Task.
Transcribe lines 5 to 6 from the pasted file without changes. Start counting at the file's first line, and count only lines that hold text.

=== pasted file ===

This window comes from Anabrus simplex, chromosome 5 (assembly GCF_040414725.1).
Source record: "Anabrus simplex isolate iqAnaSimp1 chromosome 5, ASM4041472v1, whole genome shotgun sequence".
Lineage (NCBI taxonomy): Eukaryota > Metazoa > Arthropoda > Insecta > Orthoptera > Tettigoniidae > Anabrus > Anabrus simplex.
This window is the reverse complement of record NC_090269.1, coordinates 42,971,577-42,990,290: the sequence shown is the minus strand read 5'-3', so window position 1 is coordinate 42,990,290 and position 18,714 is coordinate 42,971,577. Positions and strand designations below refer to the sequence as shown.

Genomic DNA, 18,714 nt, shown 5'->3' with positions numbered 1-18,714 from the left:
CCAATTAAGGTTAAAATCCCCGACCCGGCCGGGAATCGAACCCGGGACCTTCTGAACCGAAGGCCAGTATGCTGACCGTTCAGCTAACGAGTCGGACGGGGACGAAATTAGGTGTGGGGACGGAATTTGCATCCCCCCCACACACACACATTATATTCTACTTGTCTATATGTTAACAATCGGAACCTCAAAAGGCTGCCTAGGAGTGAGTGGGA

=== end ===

Genomic DNA, 18,714 nt, shown 5'->3' with positions numbered 1-18,714 from the left:
CCAATTAAGGTTAAAATCCCCGACCCGGCCGGGAATCGAACCCGGGACCTTCTGAACCGAAGGCCAGTATGCTGACCGTTCAGCTAACGAGTCGGACGGGGACGAAATTAGGTGTGGGGACGGAATTTGCATCCCCCCCACACACACACATTATATTCTACTTGTCTATATGTTAACAATCGGAACCTCAAAAGGCTGCCTAGGAGTGAGTGGGA